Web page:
In most cases, the bureaucracy reflects the political process. However, it is too easy to say that bureaucracies are inefficient and cannot be changed. Instead, we need to consider how open data’s ability to make the political process inefficient is also part of the way to make the bureaucracy efficient. What open data may do is change the way the government works in a particular area, but it cannot change the nature of the government. We can see why the government’s nature is inefficient for three broad reasons.
Government does the dirty work that no one else can do.
First, government has to cover all aspects from life to death and beyond. The basic idea is that the government has to do the work no one else wants to do. For example, the wicked problems, like foreign policy, Medicaid, and disaster relief cannot be outsourced to someone else. A private sector organisation could not have responded to the damage created by Hurricane Katrina, the Gulf oil spill disaster and the tornado season. The Federal and State governments were in a place to respond. Government has to deal issues from the mundane to the monumental and the ephemeral to the eternal. When it does, it cannot please everyone. Democracy gives us a process to decide between are conflicting understanding of the political good or the common good. Therein we see the second reason for inefficiency by design.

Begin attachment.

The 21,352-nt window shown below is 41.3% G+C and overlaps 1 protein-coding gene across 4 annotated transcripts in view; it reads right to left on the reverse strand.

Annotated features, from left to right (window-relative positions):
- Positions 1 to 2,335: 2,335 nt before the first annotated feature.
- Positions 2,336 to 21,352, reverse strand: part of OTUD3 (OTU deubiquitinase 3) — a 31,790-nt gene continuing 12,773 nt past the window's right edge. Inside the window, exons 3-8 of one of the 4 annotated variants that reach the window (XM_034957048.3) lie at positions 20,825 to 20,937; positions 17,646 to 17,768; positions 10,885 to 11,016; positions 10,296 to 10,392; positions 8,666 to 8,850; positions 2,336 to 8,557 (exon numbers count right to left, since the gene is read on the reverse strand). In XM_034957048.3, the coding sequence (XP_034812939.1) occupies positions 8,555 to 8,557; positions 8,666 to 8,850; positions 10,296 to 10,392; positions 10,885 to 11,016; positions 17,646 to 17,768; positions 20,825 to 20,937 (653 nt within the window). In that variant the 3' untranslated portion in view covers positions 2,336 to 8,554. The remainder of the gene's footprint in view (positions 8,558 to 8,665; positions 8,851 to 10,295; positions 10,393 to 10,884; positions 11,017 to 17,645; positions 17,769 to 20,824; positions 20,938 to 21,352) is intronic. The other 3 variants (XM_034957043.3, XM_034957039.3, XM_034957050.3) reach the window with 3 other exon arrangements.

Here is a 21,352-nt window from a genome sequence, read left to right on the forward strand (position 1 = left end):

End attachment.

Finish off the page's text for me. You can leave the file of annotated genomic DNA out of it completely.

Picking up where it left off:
The common good means we need to bring more people into the decision
Second, representative democracy is inefficient because it has sustained the common good. Political leaders have to weave disparate views into a common good. In many ways, the concern about efficiency can be seen as a criticism of representative democracy. Implicit in these arguments is an impatience with the need to show the common good. Instead, we are told that the lawmakers are gridlocked and the gridlock is ruining the country. We are rarely told what a more efficient government would do and whether that would allow the public a greater role in the process.